After negotiations between the European Commission and the Association of European Car Manufacturers (ACEA) stalled, it had looked likely that the Council would instruct the Commission to draft a directive setting mandatory limits on new cars' carbon dioxide emissions. The prospect has now receded following a new offer from ACEA delivered to EU environment commissioner Ritt Bjerregaard last week (ENDS Daily 11 March).
The EU wants to achieve average carbon dioxide emissions from new cars in the Union of 120 grams per kilometre (g/km) by 2005, compared with current average of over 180g/km. Until last week, ACEA staunchly held out for 167g/km, but has now offered to achieve 140g/km, though by 2008 rather than 2005.
Ms Bjerregaard responded positively to the offer last week. EU ministers will back the approach on Monday, according to Council sources, although diplomats stress that legislative moves will be put on hold rather than ruled out.
Governments' renewed enthusiasm for a voluntary deal is in part because the new offer is seen as a real advance. The 120g/km target was always intended to be met through a combination of a voluntary agreement and other measures, one official told ENDS Daily. The remaining 20g/km difference between the two sides could be met through these.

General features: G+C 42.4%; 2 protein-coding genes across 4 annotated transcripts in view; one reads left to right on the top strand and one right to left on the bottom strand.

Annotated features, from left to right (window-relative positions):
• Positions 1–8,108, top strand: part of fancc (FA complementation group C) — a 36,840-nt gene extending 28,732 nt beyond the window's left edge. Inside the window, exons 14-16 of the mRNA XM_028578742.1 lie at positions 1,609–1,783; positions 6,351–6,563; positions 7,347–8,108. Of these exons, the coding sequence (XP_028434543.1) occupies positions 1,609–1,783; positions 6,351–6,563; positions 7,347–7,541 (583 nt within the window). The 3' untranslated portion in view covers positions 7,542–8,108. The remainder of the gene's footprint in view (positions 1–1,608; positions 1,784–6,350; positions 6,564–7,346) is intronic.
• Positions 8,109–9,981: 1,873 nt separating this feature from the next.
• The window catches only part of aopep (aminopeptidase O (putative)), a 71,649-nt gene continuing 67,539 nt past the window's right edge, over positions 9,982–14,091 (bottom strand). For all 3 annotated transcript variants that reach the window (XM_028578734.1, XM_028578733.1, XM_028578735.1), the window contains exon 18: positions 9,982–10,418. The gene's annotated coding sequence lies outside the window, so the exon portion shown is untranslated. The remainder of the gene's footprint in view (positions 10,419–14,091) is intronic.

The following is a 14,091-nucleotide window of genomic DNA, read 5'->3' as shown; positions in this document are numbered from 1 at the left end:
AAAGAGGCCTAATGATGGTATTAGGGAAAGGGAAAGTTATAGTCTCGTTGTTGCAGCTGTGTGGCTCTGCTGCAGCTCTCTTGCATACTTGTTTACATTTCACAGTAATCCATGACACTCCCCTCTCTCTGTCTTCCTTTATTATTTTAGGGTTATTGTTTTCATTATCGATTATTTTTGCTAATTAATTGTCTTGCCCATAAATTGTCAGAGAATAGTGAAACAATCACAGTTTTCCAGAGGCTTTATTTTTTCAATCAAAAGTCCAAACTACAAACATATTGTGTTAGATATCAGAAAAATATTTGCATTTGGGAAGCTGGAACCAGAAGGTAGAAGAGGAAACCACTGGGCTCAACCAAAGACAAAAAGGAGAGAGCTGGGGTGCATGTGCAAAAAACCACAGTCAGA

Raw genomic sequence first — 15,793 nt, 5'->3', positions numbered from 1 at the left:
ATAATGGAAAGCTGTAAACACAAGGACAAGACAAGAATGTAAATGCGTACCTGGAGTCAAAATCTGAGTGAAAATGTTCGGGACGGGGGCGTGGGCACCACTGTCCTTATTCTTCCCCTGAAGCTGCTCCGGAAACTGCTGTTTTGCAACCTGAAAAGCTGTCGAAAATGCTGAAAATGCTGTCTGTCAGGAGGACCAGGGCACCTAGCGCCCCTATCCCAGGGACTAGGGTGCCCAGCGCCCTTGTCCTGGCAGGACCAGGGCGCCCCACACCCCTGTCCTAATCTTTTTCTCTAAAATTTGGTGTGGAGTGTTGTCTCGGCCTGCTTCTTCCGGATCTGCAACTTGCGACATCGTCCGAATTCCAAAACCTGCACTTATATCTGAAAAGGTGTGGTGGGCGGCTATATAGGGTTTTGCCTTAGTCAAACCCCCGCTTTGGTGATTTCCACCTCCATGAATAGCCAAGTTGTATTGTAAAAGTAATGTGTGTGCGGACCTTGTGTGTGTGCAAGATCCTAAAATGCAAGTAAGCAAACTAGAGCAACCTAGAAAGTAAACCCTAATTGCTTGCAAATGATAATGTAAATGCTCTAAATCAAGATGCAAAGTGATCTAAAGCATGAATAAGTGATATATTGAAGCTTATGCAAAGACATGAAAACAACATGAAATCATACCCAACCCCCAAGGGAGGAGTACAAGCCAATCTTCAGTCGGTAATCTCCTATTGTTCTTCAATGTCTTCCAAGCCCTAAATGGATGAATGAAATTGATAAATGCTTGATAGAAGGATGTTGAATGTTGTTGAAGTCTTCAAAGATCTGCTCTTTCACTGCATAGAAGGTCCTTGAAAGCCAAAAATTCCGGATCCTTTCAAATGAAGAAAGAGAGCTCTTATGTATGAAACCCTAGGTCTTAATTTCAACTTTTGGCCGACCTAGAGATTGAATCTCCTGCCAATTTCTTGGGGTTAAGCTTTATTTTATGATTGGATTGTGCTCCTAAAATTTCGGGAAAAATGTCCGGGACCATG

On the other hand, countries are understood to be reluctant to legislate if this can be avoided. "There's a split" between states with big car manufacturing industries and those without, one diplomat said, "so legislation would be very difficult".
Despite the difficulties, ministers look certain to maintain the option of a directive. "The only reason [ACEA] has come up with this offer is the threat of legislation, and the threat will remain," one diplomat said.
Governments are also being careful to keep their options open because negotiation of a final, workable voluntary agreement is still a long way off. In its new offer, ACEA specified that meeting the headline carbon dioxide reduction target would be conditional on a range of commitments from governments, several of which are clearly unacceptable, according to Council sources.
These include a demand by ACEA that the EU imposes no "negative measures" on diesel cars, and a requirement that ultra-low sulphur diesel and petrol are made available. One diplomat described conditionality on low sulphur fuels as "cheeky".
European environmental groups are also strongly sceptical of ACEA's new offer. The 140g/km offer is already too lax, one Brussels-based lobbyist told ENDS Daily. The conditions ACEA is seeking would make it "meaningless".
Council of Ministers, tel: +32 2 285 6111.
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